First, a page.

I'm all visual. My scenes are primarily action and dialogue. If there isn't much to be done, said or experienced, it isn't much of a scene to me. And I usually let my scenes, especially really intense ones, play in my head for a while before I write them down, and this gives my writing a more cinematic feel.
I don't like build-up scenes or ones that show characters getting somewhere, unless that ride is interesting. I don't like reflection scenes, where characters stop to mull over what's happened. I prefer to move fast, and not give readers much time to breathe and or relax.
I prefer to write scenes that are truly scenes, with characters doing something or talking with someone. Description and introspection are written with a delicate hand. I give the basics for orientation and that's it. You won't hear me going on and on about some meadow, unless something dangerous is lurking therein. You won't see my characters moaning and complaining for five chapters, doing nothing, being passive. I don't like wallflowers, saps, blobs. So I don't write about them. You won't see my story standing still.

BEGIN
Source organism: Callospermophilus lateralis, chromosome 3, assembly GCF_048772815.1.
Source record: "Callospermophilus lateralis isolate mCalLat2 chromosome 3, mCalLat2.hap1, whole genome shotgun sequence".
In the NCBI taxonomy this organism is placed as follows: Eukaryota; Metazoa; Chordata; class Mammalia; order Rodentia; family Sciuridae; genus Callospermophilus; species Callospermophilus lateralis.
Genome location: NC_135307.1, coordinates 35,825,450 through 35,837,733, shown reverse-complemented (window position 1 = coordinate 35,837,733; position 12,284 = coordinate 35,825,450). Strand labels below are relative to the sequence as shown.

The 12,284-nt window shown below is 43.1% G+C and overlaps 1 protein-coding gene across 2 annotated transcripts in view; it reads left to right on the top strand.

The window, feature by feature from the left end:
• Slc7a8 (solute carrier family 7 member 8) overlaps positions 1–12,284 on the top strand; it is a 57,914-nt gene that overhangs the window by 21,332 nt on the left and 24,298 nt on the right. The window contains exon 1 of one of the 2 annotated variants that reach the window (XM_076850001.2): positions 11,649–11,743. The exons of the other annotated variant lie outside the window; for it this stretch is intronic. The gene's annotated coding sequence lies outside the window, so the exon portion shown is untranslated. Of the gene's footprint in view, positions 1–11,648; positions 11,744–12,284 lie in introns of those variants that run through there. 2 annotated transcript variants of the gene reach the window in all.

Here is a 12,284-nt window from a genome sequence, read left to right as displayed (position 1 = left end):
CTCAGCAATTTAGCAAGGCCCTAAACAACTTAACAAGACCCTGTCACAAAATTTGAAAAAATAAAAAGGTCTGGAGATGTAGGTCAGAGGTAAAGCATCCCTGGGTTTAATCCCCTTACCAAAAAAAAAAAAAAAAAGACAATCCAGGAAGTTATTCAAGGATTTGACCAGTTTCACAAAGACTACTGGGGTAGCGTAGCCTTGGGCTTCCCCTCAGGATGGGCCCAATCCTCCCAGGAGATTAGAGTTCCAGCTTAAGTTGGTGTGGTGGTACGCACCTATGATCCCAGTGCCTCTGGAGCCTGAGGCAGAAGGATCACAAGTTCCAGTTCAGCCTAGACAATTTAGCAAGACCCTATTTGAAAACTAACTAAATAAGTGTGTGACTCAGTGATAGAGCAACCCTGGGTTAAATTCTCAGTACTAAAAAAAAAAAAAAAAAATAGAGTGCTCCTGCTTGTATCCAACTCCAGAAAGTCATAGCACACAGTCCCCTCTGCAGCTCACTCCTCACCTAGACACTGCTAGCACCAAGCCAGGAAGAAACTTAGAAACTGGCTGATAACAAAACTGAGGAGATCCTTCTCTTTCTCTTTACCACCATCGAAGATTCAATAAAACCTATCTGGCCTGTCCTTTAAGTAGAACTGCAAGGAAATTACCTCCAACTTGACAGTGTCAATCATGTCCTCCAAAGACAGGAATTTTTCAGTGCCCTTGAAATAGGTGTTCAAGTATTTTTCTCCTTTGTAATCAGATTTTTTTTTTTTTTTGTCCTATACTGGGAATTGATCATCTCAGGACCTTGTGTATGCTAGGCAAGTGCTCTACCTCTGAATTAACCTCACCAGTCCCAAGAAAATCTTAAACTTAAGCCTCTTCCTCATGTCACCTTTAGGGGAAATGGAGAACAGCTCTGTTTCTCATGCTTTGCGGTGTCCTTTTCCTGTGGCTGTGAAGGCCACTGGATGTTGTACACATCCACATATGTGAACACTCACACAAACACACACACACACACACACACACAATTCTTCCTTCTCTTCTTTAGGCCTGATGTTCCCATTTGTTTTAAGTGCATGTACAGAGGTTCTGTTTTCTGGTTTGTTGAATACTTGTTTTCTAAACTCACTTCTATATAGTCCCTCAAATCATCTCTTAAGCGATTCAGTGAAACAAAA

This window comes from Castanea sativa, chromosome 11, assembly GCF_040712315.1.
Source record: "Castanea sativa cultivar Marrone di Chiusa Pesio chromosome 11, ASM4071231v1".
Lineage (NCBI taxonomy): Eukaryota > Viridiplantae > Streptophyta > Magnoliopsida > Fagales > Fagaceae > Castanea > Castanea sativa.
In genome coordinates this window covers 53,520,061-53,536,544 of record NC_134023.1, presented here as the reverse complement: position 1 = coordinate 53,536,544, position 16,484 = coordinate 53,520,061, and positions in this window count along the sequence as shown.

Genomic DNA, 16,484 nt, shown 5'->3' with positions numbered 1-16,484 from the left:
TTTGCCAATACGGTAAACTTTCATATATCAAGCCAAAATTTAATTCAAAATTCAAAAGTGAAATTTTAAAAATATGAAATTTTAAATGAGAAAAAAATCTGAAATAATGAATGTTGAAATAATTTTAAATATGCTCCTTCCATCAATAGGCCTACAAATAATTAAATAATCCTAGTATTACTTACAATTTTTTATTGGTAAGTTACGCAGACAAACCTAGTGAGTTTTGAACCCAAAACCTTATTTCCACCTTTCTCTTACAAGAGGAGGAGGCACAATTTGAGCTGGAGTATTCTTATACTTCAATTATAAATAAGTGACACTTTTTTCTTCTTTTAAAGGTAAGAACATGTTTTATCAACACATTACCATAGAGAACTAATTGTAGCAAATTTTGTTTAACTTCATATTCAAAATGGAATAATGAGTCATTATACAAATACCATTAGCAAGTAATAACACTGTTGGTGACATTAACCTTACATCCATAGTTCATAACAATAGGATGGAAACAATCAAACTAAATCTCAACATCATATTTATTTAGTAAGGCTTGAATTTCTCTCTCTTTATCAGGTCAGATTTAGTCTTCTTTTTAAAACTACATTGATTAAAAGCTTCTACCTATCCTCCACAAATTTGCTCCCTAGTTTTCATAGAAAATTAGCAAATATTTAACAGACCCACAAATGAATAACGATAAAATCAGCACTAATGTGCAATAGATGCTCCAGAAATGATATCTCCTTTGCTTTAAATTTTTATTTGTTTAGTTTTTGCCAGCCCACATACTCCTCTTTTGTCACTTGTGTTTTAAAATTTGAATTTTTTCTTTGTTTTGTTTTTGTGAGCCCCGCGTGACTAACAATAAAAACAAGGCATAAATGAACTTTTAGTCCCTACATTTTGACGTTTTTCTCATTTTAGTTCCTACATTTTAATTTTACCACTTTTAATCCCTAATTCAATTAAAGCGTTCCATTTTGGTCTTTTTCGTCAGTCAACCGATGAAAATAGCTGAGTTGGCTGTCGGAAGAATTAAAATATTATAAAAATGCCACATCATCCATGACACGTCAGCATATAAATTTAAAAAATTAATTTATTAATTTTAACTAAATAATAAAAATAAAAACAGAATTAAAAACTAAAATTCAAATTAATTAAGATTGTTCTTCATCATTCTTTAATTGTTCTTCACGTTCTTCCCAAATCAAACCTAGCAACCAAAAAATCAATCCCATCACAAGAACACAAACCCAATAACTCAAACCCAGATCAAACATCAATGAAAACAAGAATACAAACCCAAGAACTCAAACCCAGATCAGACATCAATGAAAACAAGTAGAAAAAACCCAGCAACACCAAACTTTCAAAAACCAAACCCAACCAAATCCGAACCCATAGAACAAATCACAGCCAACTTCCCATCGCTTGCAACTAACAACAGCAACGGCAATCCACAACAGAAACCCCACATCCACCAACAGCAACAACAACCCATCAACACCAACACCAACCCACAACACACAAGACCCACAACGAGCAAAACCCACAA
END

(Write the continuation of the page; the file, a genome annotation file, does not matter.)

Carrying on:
I love to skip all the pleasantries and get into the heart of things, drop readers right into the middle of scenes, and I fully trust that they'll get it. I usually have to go back and add a little introspection and surrounding narrative in order to provide a better flow.
In YA, word economy is so important, so I don't like to waste words on unimportant details. When you only have about 80,000 words to tell your story, and that's the top end where everyone starts to get squeamish about book length, I just can't bear to keeps pages of fluff when the complexity of my plot is far more important.
So, what kind of writer are you?
~ Signing off and sending out cyber hugs.